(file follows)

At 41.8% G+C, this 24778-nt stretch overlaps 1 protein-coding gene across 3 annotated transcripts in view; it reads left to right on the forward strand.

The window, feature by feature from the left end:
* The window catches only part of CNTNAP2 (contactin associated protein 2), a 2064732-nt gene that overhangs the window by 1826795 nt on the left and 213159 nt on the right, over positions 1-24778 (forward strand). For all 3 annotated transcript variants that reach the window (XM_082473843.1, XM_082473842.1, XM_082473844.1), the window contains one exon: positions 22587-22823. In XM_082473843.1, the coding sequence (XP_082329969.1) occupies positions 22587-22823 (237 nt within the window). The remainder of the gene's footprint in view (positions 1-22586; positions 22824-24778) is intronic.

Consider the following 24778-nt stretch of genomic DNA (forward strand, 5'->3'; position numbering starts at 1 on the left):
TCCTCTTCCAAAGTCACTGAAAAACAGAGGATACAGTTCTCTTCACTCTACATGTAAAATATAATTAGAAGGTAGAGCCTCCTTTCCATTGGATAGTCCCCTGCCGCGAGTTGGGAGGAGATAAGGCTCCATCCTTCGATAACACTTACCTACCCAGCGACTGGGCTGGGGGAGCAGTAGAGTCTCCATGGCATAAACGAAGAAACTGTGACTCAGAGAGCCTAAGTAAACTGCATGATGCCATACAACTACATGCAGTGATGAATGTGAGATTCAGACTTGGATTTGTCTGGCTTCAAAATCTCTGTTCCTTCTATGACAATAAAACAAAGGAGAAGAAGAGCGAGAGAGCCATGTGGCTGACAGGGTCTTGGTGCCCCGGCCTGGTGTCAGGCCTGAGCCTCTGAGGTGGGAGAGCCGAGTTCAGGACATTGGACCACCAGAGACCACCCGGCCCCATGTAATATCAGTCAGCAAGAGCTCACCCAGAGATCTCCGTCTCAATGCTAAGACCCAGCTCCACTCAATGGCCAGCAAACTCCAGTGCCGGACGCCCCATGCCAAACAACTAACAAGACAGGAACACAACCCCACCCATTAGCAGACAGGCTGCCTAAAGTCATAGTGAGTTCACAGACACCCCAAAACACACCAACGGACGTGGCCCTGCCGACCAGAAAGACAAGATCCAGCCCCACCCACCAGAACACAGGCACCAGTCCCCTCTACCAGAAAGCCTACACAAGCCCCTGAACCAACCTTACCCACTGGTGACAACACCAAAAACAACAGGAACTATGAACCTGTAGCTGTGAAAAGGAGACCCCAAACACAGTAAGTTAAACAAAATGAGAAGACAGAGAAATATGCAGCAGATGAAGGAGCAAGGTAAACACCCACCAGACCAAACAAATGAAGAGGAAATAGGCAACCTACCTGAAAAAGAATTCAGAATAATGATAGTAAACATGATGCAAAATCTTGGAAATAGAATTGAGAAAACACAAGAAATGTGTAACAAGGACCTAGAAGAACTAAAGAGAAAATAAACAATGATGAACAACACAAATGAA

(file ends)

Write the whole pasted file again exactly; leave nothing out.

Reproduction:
At 41.8% G+C, this 24778-nt stretch overlaps 1 protein-coding gene across 3 annotated transcripts in view; it reads left to right on the forward strand.

The window, feature by feature from the left end:
* The window catches only part of CNTNAP2 (contactin associated protein 2), a 2064732-nt gene that overhangs the window by 1826795 nt on the left and 213159 nt on the right, over positions 1-24778 (forward strand). For all 3 annotated transcript variants that reach the window (XM_082473843.1, XM_082473842.1, XM_082473844.1), the window contains one exon: positions 22587-22823. In XM_082473843.1, the coding sequence (XP_082329969.1) occupies positions 22587-22823 (237 nt within the window). The remainder of the gene's footprint in view (positions 1-22586; positions 22824-24778) is intronic.

Consider the following 24778-nt stretch of genomic DNA (forward strand, 5'->3'; position numbering starts at 1 on the left):
TCCTCTTCCAAAGTCACTGAAAAACAGAGGATACAGTTCTCTTCACTCTACATGTAAAATATAATTAGAAGGTAGAGCCTCCTTTCCATTGGATAGTCCCCTGCCGCGAGTTGGGAGGAGATAAGGCTCCATCCTTCGATAACACTTACCTACCCAGCGACTGGGCTGGGGGAGCAGTAGAGTCTCCATGGCATAAACGAAGAAACTGTGACTCAGAGAGCCTAAGTAAACTGCATGATGCCATACAACTACATGCAGTGATGAATGTGAGATTCAGACTTGGATTTGTCTGGCTTCAAAATCTCTGTTCCTTCTATGACAATAAAACAAAGGAGAAGAAGAGCGAGAGAGCCATGTGGCTGACAGGGTCTTGGTGCCCCGGCCTGGTGTCAGGCCTGAGCCTCTGAGGTGGGAGAGCCGAGTTCAGGACATTGGACCACCAGAGACCACCCGGCCCCATGTAATATCAGTCAGCAAGAGCTCACCCAGAGATCTCCGTCTCAATGCTAAGACCCAGCTCCACTCAATGGCCAGCAAACTCCAGTGCCGGACGCCCCATGCCAAACAACTAACAAGACAGGAACACAACCCCACCCATTAGCAGACAGGCTGCCTAAAGTCATAGTGAGTTCACAGACACCCCAAAACACACCAACGGACGTGGCCCTGCCGACCAGAAAGACAAGATCCAGCCCCACCCACCAGAACACAGGCACCAGTCCCCTCTACCAGAAAGCCTACACAAGCCCCTGAACCAACCTTACCCACTGGTGACAACACCAAAAACAACAGGAACTATGAACCTGTAGCTGTGAAAAGGAGACCCCAAACACAGTAAGTTAAACAAAATGAGAAGACAGAGAAATATGCAGCAGATGAAGGAGCAAGGTAAACACCCACCAGACCAAACAAATGAAGAGGAAATAGGCAACCTACCTGAAAAAGAATTCAGAATAATGATAGTAAACATGATGCAAAATCTTGGAAATAGAATTGAGAAAACACAAGAAATGTGTAACAAGGACCTAGAAGAACTAAAGAGAAAATAAACAATGATGAACAACACAAATGAA